Highway-Rail Grade Crossing Traffic Hazard Forecasting Model
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Highway-Rail Grade Crossing Traffic Hazard Forecasting Model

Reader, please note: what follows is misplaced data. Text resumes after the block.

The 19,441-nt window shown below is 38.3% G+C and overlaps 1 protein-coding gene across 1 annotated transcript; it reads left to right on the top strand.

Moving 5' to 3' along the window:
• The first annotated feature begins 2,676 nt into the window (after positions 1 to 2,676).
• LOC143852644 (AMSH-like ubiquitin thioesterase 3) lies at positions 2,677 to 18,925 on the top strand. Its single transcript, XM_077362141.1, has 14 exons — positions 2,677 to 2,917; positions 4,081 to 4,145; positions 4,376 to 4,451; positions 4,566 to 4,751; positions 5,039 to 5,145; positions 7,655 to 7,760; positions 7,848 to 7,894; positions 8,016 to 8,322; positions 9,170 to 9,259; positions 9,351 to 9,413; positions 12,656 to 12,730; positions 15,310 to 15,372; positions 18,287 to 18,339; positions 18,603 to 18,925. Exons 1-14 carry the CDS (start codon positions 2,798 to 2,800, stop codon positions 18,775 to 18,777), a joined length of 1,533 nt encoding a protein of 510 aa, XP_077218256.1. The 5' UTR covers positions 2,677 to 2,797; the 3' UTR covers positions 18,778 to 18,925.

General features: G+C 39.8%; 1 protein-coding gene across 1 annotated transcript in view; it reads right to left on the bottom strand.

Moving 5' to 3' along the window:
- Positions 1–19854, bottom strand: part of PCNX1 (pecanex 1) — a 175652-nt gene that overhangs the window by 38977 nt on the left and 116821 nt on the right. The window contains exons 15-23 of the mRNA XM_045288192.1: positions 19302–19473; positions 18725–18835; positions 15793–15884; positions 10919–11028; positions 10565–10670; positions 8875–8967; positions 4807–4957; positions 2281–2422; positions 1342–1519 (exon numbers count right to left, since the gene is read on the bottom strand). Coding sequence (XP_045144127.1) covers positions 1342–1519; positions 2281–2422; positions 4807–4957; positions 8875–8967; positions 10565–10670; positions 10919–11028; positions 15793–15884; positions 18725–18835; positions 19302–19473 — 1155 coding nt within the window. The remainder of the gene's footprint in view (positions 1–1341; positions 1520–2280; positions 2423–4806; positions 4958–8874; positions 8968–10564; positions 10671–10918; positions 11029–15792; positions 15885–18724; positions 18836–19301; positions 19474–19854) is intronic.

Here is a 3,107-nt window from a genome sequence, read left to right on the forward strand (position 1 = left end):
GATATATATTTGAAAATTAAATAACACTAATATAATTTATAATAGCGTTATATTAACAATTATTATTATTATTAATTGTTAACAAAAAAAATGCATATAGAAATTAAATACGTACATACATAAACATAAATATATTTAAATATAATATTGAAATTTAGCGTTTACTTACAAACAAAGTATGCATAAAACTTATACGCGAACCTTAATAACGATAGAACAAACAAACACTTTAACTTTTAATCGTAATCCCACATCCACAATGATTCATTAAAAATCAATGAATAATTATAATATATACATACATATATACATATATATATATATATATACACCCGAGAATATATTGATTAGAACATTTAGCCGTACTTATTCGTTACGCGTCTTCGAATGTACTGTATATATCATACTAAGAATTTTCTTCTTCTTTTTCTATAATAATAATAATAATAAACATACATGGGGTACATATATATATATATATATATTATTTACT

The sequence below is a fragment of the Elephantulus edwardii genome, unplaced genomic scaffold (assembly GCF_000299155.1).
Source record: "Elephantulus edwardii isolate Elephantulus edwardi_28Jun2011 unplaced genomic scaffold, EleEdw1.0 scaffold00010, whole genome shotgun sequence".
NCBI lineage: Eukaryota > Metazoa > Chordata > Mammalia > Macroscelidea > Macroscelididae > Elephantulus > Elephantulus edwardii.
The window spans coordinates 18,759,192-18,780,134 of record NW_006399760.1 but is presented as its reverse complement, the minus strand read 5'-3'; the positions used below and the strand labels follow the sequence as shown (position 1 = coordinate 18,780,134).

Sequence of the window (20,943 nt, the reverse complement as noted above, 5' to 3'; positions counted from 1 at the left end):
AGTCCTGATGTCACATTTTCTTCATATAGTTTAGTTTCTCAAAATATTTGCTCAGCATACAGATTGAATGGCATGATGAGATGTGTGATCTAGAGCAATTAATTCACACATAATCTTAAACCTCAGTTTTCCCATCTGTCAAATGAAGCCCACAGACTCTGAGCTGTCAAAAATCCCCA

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      The highway-rail crossing accident has been long recognized as a priority safety concern for worldwide rail industries and researchers because traffic crashes at highway-rail crossings are often catastrophic with serious consequences, which include fatalities, injuries, extensive property damage, and delays in both railway and highway traffic. Relatively few studies have focused on investigating accidents at highway rail crossings. Salmon et al. (2013) indicated that because of limited research efforts, various aspects of highway-rail crossing safety performance remain poorly understood. Therefore, a safety evaluation (i.e., accident frequency prediction) of highway-rail crossings is needed to re-examine both prediction methods and contribution factors (Austin & Carson, 2002). Generalized linear models (GLMs) have been frequently used in highway safety studies to explore the relationship between crash likelihood and contributors and to forecast future highway rail grade crossing accident likelihood because they are believed to be better suited for discrete and non-negative crash frequency data. However, GLMs have several limitations, such as a pre-defined underlying relationship between target variable and predictors and their limitations to fit dynamic non-linear relationships. Nonparametric data mining methods are gaining popularity because they are not required to pre-define the underlying relationship between dependent and independent variables. They also model non-linear relationships among variables with missing data and between contributor variables and predictors. This research seeks to investigate highway rail grade crossing (HRGC) crash predicting models and contributing factors by exploring the application of GLM and data mining models. In summary, data mining models can serve as great alternative modeling tools to perform crash forecasting with relatively accurate forecasting power and strong ability to model non-linear relationships between contributors and crash likelihood. All the models will provide different sets of contributors. However, decision tree models may be hard to apply due to their large tree structure. Since GLM models are parametric, they tend to pick a limited number of explanatory variables; data mining algorithms, also considered as non-parametric algorithms, tend to select more contributor variables. However, the top contributors identified by all the methods agree with each other on traffic exposure variables, such as highway traffic volume, rail traffic volumes, and their travel speed, and also on some crossing characteristics such as warning devices.
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